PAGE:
India’s decision to cancel a $740-million helicopter contract with Italian-owned AgustaWestland last week added to an already long list of failed defence deals which have left the military short of crucial equipment.
The deal to supply 12 transport helicopters, which were to ferry India’s top-most leaders, was signed in February 2010, but was terminated last week after an investigation in Italy in 2013 brought to light alleged bribery.
Italian authorities arrested Giuseppe Orsi, the chairman of AgustaWestland’s Italian parent company Finmeccanica, while India’s ex-air force chief SP Tyagi is under investigation in New Delhi.
Graft allegations in India’s big-ticket defence imports have scuppered other deals in the recent past, stretching back to the 1987 Bofors artillery guns scandal and another deal for 197 helicopters in 2007.
Rahul Bedi, for Jane’s Defence Weekly, blames “corruption, lack of decision making and excessive bureaucracy” as the three main problems that block India’s military purchases.
After the Bofors debacle, India’s artillery upgrade hit another airpocket in 2009 when the defence ministry blacklisted seven firms including front-runners Singapore Technologies and state-run Israeli Military Industries over corruption concerns.
The contract for front-line helicopters capable of operating at high altitude which was cancelled in 2007 has still not been re-issued.
At the same time, India’s military needs are growing, with tensions on its western border with Pakistan, an increasingly assertive China to the north and growing ambitions for India’s role in world affairs.
In March 2012 then army chief VK Singh sent a letter to Prime Minister Manmohan Singh revealing in embarrassing detail alleged procurement deficiencies.
“Tanks are out of ammunition, the air defence is obsolete and infantry is short of critical weapons,” Singh wrote, later revealing that he had once been offered a bribe of $2.8 million for a contract.
A report in India’s The Hindu newspaper, quoting top personal security officers, said that the cancellation of the AgustaWestland deal “could endanger the country’s highest officials”.
Bureaucratic holdups
To counter corruption, various measures have been introduced including a requirement for all vendors to sign an integrity pact which promises ethical behaviour.
Bharat Verma, editor of Indian Defence Review magazine, told AFP that this as well as numerous levels of technical screening means that “at least 18 departments” within the defence ministry must sign off on a deal.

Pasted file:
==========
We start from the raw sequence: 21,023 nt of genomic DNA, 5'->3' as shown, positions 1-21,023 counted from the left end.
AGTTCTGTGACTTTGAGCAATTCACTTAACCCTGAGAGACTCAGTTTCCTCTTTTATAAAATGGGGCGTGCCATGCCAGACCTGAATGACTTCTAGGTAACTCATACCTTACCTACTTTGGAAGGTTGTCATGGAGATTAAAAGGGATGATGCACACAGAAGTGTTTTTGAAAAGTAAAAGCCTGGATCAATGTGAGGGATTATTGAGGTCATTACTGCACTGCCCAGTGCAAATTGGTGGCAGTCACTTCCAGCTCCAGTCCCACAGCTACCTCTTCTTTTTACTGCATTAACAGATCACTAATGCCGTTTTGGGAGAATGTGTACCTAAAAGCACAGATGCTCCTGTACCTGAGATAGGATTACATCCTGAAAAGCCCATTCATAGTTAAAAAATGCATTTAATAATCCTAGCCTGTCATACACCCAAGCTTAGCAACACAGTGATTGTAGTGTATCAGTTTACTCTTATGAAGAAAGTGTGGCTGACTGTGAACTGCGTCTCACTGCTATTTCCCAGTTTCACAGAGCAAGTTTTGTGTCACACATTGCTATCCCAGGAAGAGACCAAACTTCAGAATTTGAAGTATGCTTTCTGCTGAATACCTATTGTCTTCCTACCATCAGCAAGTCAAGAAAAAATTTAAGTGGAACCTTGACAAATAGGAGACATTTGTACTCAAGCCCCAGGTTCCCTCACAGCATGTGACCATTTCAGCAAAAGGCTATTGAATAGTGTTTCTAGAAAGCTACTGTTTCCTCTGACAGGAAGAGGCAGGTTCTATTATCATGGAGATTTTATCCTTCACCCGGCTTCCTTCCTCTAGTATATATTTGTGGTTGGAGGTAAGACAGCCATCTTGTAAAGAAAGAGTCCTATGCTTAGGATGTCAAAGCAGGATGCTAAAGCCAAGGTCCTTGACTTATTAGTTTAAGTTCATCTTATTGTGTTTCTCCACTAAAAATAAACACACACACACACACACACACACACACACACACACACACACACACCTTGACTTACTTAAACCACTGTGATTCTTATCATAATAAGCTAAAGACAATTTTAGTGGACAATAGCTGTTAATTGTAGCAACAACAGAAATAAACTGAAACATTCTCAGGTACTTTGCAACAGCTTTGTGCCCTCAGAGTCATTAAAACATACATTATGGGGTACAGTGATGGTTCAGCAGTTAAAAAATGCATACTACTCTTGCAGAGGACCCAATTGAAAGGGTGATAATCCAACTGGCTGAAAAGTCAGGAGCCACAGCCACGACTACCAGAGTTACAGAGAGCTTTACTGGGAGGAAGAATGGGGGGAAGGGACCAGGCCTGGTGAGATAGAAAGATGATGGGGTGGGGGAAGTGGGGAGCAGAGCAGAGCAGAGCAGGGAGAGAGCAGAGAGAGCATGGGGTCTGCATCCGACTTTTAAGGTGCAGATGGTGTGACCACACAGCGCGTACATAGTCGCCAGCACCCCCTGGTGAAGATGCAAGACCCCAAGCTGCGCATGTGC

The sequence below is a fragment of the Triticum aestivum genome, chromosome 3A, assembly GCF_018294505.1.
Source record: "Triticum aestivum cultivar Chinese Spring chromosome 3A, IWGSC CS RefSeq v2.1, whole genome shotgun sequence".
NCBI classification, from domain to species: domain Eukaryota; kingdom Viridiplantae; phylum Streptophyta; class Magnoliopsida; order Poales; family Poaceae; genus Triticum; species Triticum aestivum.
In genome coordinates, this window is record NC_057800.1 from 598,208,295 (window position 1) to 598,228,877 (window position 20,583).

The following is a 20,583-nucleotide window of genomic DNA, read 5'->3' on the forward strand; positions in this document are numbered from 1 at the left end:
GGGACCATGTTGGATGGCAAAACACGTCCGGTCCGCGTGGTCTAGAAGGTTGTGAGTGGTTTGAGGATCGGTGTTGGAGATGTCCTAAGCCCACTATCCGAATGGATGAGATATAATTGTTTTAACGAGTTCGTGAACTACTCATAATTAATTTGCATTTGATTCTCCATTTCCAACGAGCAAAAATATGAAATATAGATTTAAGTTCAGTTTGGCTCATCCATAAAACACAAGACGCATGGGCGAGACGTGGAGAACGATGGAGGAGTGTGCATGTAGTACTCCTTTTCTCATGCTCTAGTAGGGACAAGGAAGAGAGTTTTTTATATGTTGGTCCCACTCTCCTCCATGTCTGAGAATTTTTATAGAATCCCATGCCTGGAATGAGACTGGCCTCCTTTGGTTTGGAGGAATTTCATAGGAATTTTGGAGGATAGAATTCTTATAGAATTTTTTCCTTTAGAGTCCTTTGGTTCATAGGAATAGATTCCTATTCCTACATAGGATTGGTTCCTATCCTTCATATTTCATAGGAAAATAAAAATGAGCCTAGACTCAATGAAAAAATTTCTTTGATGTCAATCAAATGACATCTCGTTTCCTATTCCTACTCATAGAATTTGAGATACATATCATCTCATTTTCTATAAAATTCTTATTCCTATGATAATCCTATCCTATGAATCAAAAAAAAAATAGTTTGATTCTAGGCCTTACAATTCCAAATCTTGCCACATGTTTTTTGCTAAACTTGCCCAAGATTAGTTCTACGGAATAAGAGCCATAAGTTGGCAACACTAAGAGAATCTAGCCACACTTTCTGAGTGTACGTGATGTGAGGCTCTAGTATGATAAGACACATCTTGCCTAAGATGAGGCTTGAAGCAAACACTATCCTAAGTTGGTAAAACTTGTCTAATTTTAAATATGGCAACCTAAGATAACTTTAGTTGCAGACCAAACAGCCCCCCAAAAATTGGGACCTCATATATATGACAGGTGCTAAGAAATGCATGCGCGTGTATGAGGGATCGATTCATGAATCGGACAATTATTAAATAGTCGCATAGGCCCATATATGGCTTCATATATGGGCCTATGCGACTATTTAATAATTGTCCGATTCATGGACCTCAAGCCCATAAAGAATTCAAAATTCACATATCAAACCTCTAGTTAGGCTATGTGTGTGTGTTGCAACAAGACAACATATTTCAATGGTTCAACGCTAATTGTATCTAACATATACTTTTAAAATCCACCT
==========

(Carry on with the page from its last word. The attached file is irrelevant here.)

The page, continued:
Each stage created an opportunity for graft between the Indian dealmakers and foreign vendors who provide most of India’s advanced hardware because of the country’s weak domestic production.
“The foremost problem is Indians creating a system where foreign vendors are forced to pay bribes,” Verma said, adding that bureaucrats and politicians involved almost always go unpunished.
Uncertainties and delays in India’s Multi-Role Combat Aircraft (MMRCA), a $10.4 billion deal for 126 fighter aircraft, is a case study in the country’s slow progress in modernising its armed forces.
The first international tenders for the project were invited in 2007 and exclusive negotiations began with French company Dassault in January 2012.
Successive deadlines have since slipped by and it now faces new uncertainty with elections due by May this year after which a change of government is likely.
Manoj Joshi, a fellow at the Observer Research Foundation, a Delhi-based think tank, told AFP that a lack of skills and knowledge in India’s bureaucracy also led to problems in defence procurement.
“Someone who is heading the animal husbandry on one day is given charge of the defence (bureaucracy) on other. (Our) civilian bureaucracy doesn’t have an expertise about the market and product which further complicates the situation,” he added. Joshi was a member of a task force set up by the government in July 2011 to study the processes and procedures related to India’s national security and come up with its recommendations to solve them. Key recommendations from the task force included bringing in military officers to key positions in the defence ministry and introducing strict long-term planning for procurement and expenditure. “Nothing has been done about its recommendations to the best of my knowledge,” Joshi told AFP.–AFP